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Jonathan Cheng, M.D. Answers Questions On Peripheral Nerve Conditions and Disorders

Jonathan Cheng, M.D. Answers Questions On: Peripheral Nerve Conditions and Disorders

What are the most common peripheral nerve conditions/disorders?

Nerve compression syndromes typically affect people who are naturally predisposed to develop these disorders. The most common one is carpal tunnel syndrome, which is worsened by repetitive hand use.

Cubital tunnel syndrome affects the ulnar nerve, which is the one that gives you that funny bone feeling at the elbow. You can get this type of injury from spending lots of time with the elbow bent or from resting on the elbow for long periods of time.

Tarsal tunnel syndrome affects the nerves at the ankle that give you feeling on the bottom of the foot. This type of disorder is common among people with diabetes.

What are the latest nonsurgical treatment options for carpal tunnel?

My philosophy is to try to avoid surgery and allow the body to heal itself. Splinting and rest actually work quite well for people with mild carpal tunnel syndrome. For severe cases, we still try splinting first. If the patient already has weakness in the hand and loss of feeling, I will usually do a surgical release. This might be using a classic open procedure, or we can do minimally invasive through a special camera.

Millions of people use computers every day for work, school, and leisure activities. How does posture at the computer affect the nerves in the arms and wrists?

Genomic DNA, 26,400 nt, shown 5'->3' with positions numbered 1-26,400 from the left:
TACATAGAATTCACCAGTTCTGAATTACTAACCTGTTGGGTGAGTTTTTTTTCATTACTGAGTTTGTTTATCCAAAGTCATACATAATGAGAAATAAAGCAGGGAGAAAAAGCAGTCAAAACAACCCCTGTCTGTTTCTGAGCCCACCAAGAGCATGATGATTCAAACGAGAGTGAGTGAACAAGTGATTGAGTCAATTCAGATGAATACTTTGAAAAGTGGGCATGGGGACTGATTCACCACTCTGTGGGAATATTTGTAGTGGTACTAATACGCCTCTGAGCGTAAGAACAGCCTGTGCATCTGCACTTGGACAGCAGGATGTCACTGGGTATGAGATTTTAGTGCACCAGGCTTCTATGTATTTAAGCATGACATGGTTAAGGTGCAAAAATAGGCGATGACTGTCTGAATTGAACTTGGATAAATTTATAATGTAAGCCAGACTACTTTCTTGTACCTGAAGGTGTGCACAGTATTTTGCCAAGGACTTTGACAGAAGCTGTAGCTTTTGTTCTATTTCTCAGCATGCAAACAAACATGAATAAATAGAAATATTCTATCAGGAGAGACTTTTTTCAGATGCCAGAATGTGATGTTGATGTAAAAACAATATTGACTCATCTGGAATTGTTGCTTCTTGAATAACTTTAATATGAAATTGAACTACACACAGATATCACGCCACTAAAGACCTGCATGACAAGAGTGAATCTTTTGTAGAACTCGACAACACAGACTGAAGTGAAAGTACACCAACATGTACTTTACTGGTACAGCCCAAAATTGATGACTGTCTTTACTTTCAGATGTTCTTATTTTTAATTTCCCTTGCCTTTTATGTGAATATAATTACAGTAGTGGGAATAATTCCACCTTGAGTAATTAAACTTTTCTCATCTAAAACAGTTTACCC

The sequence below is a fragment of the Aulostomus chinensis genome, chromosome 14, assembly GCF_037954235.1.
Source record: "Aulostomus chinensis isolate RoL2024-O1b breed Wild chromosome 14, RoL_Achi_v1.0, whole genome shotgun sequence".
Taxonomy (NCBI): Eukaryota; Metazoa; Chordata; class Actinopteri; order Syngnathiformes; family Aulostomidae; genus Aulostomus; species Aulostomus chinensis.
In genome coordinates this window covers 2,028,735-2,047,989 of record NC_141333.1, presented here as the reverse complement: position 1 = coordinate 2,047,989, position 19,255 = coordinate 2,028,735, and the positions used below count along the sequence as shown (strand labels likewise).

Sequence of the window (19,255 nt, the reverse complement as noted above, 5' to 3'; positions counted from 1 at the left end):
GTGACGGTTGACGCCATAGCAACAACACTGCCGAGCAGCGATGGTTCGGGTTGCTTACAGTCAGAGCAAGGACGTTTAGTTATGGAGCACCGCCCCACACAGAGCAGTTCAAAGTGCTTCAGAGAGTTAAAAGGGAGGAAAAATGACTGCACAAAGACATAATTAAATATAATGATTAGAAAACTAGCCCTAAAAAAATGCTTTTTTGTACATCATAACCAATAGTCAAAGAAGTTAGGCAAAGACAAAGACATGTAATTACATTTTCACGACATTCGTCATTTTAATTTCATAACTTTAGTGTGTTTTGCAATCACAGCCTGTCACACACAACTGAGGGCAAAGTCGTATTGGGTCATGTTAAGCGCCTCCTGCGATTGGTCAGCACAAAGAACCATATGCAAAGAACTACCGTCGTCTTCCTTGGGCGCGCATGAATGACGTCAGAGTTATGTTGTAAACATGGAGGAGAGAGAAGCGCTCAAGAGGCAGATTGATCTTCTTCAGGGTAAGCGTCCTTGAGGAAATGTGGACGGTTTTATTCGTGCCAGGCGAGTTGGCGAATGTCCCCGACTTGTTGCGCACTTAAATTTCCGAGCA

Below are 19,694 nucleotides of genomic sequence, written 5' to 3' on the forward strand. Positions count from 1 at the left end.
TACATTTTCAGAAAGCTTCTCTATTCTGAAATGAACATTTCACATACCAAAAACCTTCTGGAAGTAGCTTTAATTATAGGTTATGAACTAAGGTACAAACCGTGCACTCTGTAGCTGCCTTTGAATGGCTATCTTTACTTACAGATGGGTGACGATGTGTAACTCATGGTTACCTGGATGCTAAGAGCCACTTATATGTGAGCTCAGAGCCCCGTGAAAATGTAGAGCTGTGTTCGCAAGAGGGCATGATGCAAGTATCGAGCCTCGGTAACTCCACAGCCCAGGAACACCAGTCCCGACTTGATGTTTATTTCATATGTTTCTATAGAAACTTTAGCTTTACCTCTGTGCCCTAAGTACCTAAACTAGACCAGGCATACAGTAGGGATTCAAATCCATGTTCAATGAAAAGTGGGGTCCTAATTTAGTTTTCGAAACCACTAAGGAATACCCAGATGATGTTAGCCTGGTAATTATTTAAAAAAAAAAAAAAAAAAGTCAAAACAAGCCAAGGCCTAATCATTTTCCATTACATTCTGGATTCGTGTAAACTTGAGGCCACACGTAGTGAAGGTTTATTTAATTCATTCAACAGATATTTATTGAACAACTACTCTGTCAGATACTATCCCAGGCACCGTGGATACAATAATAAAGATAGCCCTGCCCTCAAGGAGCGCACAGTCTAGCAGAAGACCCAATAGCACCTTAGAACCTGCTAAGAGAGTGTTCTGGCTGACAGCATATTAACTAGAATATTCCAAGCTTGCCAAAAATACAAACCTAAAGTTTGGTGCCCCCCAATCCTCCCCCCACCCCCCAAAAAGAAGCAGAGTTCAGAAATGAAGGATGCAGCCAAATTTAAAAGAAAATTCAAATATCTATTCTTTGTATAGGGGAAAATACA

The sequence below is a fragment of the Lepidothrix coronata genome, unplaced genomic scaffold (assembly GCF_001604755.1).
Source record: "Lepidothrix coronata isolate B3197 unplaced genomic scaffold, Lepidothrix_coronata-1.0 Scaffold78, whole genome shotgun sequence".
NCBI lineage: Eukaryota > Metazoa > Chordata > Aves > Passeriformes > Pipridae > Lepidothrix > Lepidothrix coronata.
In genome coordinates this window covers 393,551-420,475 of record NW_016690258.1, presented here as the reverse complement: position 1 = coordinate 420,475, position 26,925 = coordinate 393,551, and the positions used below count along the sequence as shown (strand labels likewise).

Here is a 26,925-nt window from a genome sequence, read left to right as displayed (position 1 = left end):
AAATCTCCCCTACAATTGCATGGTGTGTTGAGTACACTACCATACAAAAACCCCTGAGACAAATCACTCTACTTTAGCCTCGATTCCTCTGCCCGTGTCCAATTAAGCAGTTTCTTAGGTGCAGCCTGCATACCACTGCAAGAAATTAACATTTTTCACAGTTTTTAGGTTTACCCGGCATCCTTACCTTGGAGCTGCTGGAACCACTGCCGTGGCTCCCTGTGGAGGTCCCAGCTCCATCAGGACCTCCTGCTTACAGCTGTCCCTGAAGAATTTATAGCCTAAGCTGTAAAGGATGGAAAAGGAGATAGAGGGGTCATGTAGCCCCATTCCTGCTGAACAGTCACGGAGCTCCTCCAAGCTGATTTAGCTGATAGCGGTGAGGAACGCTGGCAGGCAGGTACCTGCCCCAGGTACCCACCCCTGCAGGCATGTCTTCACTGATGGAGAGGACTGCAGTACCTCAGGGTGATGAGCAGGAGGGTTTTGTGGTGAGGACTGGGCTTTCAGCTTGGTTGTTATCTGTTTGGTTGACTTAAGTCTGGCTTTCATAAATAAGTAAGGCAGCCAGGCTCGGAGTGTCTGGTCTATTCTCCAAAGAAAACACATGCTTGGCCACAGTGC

For people with nerve compression problems, posture is a big issue. Bad posture is very common among computer users, especially those who use laptops. I recommend a workspace evaluation, which means putting the monitor, keyboard, mouse, and chair in the right place – and even improving lighting.

I also suggest getting up from the desk, and walking for 5-10 minutes every hour to change position and relieve the stress on the arms and wrists. I ask my patients to work with a hand therapist to optimize these areas.

What is your process for first-time facial rejuvenation patients?

With facial rejuvenation, I like to take a graded approach. We start patients on skin care, topical treatment, lasers, and peels before we move on to more invasive treatments.

One of your research interests is facial reanimation. What exactly is that?

Facial reanimation is for people who have the lost ability to smile because of injury to the nerves of the face or because they were born without those nerves. Basically, we’re restoring their smiles.

This involves transferring a muscle from the thigh up to the face and reconnecting its blood vessels and nerves, which we perform using a microscope.